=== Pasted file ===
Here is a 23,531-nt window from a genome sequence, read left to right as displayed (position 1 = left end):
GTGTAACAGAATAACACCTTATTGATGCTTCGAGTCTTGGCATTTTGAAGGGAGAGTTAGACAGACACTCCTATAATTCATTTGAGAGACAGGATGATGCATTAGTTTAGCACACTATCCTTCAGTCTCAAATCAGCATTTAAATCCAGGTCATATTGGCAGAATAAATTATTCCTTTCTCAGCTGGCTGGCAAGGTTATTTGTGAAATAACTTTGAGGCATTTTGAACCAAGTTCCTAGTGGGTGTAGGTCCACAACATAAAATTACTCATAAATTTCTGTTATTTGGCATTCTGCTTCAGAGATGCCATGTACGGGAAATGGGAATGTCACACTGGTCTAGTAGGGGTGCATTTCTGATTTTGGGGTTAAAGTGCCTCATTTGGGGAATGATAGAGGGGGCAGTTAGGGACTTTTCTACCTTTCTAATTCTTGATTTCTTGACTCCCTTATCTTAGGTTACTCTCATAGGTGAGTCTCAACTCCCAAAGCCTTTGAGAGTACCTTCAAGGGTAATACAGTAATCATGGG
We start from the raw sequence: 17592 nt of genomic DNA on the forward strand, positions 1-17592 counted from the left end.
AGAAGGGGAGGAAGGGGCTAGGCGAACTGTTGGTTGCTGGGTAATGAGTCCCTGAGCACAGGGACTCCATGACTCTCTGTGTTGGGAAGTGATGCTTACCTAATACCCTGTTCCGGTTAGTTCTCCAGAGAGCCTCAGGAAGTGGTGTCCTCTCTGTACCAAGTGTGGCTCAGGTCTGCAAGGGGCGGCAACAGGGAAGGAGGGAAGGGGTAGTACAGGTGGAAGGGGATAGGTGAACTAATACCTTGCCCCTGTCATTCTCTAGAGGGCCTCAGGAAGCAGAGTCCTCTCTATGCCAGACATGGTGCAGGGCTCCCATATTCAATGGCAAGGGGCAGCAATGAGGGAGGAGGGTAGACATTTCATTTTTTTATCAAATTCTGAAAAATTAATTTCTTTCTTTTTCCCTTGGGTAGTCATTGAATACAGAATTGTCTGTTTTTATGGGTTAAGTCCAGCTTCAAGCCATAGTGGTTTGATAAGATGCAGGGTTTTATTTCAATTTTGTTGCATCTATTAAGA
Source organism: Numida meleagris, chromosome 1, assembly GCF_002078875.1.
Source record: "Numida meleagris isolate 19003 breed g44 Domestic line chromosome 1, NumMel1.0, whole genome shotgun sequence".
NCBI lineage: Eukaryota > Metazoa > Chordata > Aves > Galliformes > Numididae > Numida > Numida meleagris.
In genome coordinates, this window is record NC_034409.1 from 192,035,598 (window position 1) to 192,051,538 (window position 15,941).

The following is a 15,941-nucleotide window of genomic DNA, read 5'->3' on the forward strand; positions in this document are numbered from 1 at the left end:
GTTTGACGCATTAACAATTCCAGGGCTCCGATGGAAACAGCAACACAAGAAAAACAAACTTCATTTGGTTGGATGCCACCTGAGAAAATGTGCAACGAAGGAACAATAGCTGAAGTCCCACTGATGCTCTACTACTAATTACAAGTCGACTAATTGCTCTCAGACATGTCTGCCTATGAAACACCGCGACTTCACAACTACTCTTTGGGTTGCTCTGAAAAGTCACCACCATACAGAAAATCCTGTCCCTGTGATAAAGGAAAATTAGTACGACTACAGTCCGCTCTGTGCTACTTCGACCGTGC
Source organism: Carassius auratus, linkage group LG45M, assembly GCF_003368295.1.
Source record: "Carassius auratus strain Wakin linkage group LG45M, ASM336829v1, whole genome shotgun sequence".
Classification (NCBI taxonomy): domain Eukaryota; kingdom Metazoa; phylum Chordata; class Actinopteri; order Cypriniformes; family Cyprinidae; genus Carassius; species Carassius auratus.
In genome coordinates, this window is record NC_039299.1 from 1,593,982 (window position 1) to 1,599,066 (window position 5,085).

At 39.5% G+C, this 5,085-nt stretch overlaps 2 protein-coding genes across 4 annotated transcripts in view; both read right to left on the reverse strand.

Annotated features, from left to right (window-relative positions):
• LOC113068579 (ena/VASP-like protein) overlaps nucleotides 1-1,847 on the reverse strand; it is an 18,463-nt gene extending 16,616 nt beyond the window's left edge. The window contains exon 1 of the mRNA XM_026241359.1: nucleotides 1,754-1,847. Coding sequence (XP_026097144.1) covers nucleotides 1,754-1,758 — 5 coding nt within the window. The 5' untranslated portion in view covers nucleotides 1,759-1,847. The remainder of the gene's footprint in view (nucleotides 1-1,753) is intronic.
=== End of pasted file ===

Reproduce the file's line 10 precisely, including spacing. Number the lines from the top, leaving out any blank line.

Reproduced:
GTTTGACGCATTAACAATTCCAGGGCTCCGATGGAAACAGCAACACAAGAAAAACAAACTTCATTTGGTTGGATGCCACCTGAGAAAATGTGCAACGAAGGAACAATAGCTGAAGTCCCACTGATGCTCTACTACTAATTACAAGTCGACTAATTGCTCTCAGACATGTCTGCCTATGAAACACCGCGACTTCACAACTACTCTTTGGGTTGCTCTGAAAAGTCACCACCATACAGAAAATCCTGTCCCTGTGATAAAGGAAAATTAGTACGACTACAGTCCGCTCTGTGCTACTTCGACCGTGC